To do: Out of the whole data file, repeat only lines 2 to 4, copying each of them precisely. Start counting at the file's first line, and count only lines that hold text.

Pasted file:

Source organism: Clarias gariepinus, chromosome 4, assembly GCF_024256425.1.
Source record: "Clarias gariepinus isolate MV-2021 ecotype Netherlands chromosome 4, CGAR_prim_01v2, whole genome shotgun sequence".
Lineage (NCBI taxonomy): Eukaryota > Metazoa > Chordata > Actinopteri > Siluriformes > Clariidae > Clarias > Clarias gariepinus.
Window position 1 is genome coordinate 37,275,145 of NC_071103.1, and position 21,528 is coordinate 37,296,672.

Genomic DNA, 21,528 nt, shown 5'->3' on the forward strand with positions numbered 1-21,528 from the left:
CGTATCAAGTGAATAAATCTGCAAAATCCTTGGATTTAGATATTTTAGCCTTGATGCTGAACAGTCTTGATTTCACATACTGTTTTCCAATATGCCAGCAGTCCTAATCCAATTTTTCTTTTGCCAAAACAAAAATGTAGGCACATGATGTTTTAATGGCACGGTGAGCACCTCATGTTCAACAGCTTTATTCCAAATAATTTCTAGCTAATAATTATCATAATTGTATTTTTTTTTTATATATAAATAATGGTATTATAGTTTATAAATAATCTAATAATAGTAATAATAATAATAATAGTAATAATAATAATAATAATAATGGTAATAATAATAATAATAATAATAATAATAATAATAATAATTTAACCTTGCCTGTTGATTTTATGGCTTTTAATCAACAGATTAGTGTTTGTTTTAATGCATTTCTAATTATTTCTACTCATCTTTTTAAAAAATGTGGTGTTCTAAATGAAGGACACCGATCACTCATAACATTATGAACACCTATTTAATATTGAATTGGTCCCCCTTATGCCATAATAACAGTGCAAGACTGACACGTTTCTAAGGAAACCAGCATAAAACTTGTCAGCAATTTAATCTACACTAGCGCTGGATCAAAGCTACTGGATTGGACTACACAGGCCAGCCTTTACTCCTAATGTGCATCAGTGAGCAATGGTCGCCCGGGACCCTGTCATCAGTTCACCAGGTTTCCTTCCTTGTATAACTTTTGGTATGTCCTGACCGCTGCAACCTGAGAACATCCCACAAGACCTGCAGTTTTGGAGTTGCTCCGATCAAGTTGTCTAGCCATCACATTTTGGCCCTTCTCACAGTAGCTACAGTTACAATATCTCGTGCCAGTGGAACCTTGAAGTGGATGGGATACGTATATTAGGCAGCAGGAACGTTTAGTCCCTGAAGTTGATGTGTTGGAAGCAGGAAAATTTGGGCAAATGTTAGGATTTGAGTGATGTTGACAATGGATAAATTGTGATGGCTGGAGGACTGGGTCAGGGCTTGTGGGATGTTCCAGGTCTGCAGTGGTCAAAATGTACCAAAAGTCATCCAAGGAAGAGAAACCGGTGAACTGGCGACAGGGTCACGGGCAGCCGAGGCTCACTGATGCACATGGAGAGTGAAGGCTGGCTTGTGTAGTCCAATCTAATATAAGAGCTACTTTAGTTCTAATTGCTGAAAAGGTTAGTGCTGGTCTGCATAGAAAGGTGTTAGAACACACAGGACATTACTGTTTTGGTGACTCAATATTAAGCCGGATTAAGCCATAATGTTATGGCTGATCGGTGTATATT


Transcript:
Source record: "Clarias gariepinus isolate MV-2021 ecotype Netherlands chromosome 4, CGAR_prim_01v2, whole genome shotgun sequence".
Lineage (NCBI taxonomy): Eukaryota > Metazoa > Chordata > Actinopteri > Siluriformes > Clariidae > Clarias > Clarias gariepinus.
Window position 1 is genome coordinate 37,275,145 of NC_071103.1, and position 21,528 is coordinate 37,296,672.